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MAPPA and mental health — 10 years of controversy

  • Jessica Yakeley (a1), Richard Taylor (a2) and Angus Cameron (a3)
Summary

Multiagency public protection arrangements (MAPPAs) were established in England and Wales 10 years ago to oversee statutory arrangements for public protection by the identification, assessment and management of high-risk offenders. This article reviews MAPPAs' relationship with mental health services over the past decade. Despite areas of progress in the management of mentally ill offenders, inconsistent practice persists regarding issues of confidentiality and information-sharing between agencies, which calls for clearer and more consistent guidance from the Royal College of Psychiatrists, the Ministry of Justice and the Department of Health.

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Copyright
This is an Open Access article, distributed under the terms of the Creative Commons Attribution (CC-BY) license (http://creativecommons.org/licenses/by/4.0/), which permits unrestricted re-use, distribution, and reproduction in any medium, provided the original work is properly cited.
Corresponding author
Jessica Yakeley (jyakeley@tavi-port.nhs.uk)
Footnotes
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Declaration of interest

All the authors have some involvement in MAPPA policy.

Footnotes
References
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1 Davies, N, Hill, A. News of the World targeted phone of Sarah Payne's mother. Guardian 2011; 28 July (http://www.guardian.co.uk/media/2011/jul/28/phone-hacking-sarah-payne).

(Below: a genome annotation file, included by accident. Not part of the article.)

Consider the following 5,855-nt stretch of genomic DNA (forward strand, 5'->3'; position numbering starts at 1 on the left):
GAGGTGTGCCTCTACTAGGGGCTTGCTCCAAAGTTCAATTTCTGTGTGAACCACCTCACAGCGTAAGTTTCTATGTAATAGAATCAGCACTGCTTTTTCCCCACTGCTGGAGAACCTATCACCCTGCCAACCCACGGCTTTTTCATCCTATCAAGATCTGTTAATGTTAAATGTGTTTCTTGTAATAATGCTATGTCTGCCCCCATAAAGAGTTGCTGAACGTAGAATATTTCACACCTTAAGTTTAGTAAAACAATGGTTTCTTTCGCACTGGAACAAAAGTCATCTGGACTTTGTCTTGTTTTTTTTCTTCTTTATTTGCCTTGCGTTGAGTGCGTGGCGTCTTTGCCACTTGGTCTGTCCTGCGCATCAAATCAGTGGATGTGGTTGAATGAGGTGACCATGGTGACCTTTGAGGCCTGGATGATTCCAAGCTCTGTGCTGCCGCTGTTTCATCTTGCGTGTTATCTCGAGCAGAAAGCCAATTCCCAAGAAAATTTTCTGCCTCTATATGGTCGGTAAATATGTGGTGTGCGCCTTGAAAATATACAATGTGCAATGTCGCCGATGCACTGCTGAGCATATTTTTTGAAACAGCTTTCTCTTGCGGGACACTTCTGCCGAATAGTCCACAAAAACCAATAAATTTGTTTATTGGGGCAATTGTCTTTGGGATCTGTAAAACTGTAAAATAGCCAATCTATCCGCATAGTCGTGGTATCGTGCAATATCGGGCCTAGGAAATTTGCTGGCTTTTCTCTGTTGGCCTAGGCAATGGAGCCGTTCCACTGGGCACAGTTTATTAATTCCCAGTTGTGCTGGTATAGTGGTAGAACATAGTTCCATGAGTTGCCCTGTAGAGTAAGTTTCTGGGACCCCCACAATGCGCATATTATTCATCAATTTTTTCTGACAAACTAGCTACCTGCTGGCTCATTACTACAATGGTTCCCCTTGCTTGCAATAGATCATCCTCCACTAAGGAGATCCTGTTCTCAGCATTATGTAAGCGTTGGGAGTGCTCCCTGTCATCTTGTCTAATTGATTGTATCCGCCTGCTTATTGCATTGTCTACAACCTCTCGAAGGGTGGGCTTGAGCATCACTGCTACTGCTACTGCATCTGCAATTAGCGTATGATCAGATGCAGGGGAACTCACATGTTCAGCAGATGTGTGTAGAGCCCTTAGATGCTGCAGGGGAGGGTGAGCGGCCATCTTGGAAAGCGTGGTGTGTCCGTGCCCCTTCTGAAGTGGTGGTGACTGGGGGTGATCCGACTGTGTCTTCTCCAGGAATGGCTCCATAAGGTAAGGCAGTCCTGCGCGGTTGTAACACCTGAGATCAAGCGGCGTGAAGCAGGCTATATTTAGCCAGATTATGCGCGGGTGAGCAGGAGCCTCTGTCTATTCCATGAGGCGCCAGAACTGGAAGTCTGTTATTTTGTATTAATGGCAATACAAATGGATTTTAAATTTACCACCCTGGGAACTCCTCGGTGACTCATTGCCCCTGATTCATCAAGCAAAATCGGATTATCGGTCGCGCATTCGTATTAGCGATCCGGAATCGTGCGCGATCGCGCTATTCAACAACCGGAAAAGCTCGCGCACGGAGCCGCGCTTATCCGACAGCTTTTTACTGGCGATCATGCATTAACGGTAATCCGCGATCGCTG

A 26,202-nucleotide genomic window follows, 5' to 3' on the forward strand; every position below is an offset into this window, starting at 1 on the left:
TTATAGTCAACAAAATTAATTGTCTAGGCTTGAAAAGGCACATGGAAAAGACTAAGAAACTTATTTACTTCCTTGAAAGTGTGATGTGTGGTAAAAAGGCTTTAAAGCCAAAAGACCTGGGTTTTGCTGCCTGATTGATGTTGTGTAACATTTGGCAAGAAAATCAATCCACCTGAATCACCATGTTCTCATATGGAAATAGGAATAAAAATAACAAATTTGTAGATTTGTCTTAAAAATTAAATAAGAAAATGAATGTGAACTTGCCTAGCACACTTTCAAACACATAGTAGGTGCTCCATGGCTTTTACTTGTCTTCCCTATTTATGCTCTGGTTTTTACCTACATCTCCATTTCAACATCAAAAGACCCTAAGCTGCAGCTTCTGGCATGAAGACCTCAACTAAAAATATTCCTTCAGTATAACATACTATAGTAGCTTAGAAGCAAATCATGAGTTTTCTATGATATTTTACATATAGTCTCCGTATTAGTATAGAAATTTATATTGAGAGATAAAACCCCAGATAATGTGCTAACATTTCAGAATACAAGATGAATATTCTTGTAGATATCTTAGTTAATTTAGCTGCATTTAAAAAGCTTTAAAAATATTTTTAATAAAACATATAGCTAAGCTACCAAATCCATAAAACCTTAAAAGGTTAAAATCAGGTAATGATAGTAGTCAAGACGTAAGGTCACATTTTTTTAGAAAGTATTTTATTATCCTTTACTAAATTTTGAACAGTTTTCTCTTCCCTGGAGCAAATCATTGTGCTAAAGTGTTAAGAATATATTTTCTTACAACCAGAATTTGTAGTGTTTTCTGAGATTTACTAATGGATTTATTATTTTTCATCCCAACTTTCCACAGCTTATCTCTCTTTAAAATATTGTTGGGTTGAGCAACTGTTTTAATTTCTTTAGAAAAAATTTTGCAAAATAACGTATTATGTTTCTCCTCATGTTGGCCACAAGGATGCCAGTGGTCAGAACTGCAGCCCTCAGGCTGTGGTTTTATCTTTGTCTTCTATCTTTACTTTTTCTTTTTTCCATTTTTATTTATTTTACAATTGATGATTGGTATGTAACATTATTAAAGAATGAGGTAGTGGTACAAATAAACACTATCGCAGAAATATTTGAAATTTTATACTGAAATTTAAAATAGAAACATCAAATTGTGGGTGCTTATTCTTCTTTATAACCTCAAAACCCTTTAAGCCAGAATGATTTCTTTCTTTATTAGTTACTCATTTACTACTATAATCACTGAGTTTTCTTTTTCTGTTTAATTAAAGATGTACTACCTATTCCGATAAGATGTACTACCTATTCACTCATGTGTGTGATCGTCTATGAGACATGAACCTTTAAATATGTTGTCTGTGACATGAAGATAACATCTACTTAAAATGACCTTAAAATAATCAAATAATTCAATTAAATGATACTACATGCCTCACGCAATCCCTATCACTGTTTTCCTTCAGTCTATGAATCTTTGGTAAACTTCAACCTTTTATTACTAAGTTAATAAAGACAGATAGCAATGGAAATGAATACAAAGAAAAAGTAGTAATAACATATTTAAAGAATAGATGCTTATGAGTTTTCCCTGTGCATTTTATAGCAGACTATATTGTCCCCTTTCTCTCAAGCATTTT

2 National Offender Management Service Public Protection Unit. MAPPA Guidance 2009, Version 3.0. National MAPPA Team, 2009 (http://www.plymouth.gov.uk/mappa_guidance_2007.pdf).
3 Kemshall, H, Mackenzie, G, Wood, J, Bailey, R, Yates, J. Strengthening Multi-Agency Public Protection Arrangements (MAPPAs). Home Office Development and Practice Report 45. Research, Development and Statistics Directorate, 2005.
4 Williams, L. Offender health and social care: a review of the evidence on inter-agency collaboration. Health Soc Care Community 2009; 17: 573–80.
5 Young, S, Gudjonsson, GH, Needham-Bennett, H. Multi-agency public protection panels for dangerous offenders: one London forensic team's experience. J Forens Psychiatry Psychol 2005; 16: 312–27.
6 Kemshall, H. Working with sex offenders in a climate of public blame and anxiety: how to make defensible decisions for risk. J Sexual Aggression 2009; 15: 331–43.
7 Royal College of Psychiatrists. Good Psychiatric Practice: Confidentiality and Information Sharing (2nd edition) (College Report CR160). Royal College of Psychiatrists, 2010.
8 Ministry of Justice National Offender Management Service. Guidance for Working with MAPPA and Mentally Disordered Offenders. Ministry of Justice, 2010.
9 Buchanan, A, Grounds, A. Forensic psychiatry and public protection. Br J Psychiatry 2011; 198: 420–3.
10 Yakeley, J, Taylor, R. Multi-agency public protection arrangements: can we work with them? In Thinking about Antisocial Behaviour and Mental Health in the Community (eds Reiss, D, Rubitel, A). Karnac, 2011.
11 General Medical Council. Confidentiality. GMC Publications, 2009.
12 Department of Health. NHS Code of Practice on Confidentiality. Department of Health, 2003.
13 Department of Health. Confidentiality: NHS Code of Practice. Supplementary Guidance: Public Interest Disclosures. Department of Health, 2010.
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BJPsych Bulletin
  • ISSN: 1758-3209
  • EISSN: 1758-3217
  • URL: /core/journals/bjpsych-bulletin
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MAPPA and mental health — 10 years of controversy

  • Jessica Yakeley (a1), Richard Taylor (a2) and Angus Cameron (a3)
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